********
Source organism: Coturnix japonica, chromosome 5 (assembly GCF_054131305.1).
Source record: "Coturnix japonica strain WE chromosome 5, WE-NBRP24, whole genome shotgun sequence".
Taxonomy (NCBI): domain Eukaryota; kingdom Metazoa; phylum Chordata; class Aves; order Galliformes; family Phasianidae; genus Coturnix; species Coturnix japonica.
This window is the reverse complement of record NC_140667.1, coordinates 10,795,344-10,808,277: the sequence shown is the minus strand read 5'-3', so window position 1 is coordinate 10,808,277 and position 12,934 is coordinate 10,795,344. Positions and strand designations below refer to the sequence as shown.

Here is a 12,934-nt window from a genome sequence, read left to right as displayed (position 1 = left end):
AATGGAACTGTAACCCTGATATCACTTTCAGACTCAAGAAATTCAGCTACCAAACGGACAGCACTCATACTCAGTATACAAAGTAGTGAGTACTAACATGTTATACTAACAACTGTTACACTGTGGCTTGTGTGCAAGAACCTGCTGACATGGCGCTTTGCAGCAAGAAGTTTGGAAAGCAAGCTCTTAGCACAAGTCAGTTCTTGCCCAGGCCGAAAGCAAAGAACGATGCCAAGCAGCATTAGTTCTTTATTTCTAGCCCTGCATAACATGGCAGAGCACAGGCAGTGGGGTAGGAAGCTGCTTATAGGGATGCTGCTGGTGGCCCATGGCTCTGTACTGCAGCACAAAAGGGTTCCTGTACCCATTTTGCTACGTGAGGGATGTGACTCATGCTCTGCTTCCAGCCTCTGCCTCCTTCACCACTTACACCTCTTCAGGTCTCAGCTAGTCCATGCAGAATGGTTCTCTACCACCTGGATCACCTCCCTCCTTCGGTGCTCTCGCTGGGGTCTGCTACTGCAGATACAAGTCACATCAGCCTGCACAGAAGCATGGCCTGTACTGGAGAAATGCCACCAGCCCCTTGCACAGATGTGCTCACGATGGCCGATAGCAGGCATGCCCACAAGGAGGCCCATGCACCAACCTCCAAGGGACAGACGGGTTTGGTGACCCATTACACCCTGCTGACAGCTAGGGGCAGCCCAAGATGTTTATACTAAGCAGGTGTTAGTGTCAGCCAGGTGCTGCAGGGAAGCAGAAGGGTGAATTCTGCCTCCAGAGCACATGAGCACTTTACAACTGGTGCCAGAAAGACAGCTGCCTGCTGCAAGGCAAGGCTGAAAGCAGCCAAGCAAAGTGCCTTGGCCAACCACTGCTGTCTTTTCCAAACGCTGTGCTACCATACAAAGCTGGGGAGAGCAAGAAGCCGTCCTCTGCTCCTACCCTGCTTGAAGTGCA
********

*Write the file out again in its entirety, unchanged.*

Source organism: Coturnix japonica, chromosome 5 (assembly GCF_054131305.1).
Source record: "Coturnix japonica strain WE chromosome 5, WE-NBRP24, whole genome shotgun sequence".
Taxonomy (NCBI): domain Eukaryota; kingdom Metazoa; phylum Chordata; class Aves; order Galliformes; family Phasianidae; genus Coturnix; species Coturnix japonica.
This window is the reverse complement of record NC_140667.1, coordinates 10,795,344-10,808,277: the sequence shown is the minus strand read 5'-3', so window position 1 is coordinate 10,808,277 and position 12,934 is coordinate 10,795,344. Positions and strand designations below refer to the sequence as shown.

Here is a 12,934-nt window from a genome sequence, read left to right as displayed (position 1 = left end):
AATGGAACTGTAACCCTGATATCACTTTCAGACTCAAGAAATTCAGCTACCAAACGGACAGCACTCATACTCAGTATACAAAGTAGTGAGTACTAACATGTTATACTAACAACTGTTACACTGTGGCTTGTGTGCAAGAACCTGCTGACATGGCGCTTTGCAGCAAGAAGTTTGGAAAGCAAGCTCTTAGCACAAGTCAGTTCTTGCCCAGGCCGAAAGCAAAGAACGATGCCAAGCAGCATTAGTTCTTTATTTCTAGCCCTGCATAACATGGCAGAGCACAGGCAGTGGGGTAGGAAGCTGCTTATAGGGATGCTGCTGGTGGCCCATGGCTCTGTACTGCAGCACAAAAGGGTTCCTGTACCCATTTTGCTACGTGAGGGATGTGACTCATGCTCTGCTTCCAGCCTCTGCCTCCTTCACCACTTACACCTCTTCAGGTCTCAGCTAGTCCATGCAGAATGGTTCTCTACCACCTGGATCACCTCCCTCCTTCGGTGCTCTCGCTGGGGTCTGCTACTGCAGATACAAGTCACATCAGCCTGCACAGAAGCATGGCCTGTACTGGAGAAATGCCACCAGCCCCTTGCACAGATGTGCTCACGATGGCCGATAGCAGGCATGCCCACAAGGAGGCCCATGCACCAACCTCCAAGGGACAGACGGGTTTGGTGACCCATTACACCCTGCTGACAGCTAGGGGCAGCCCAAGATGTTTATACTAAGCAGGTGTTAGTGTCAGCCAGGTGCTGCAGGGAAGCAGAAGGGTGAATTCTGCCTCCAGAGCACATGAGCACTTTACAACTGGTGCCAGAAAGACAGCTGCCTGCTGCAAGGCAAGGCTGAAAGCAGCCAAGCAAAGTGCCTTGGCCAACCACTGCTGTCTTTTCCAAACGCTGTGCTACCATACAAAGCTGGGGAGAGCAAGAAGCCGTCCTCTGCTCCTACCCTGCTTGAAGTGCA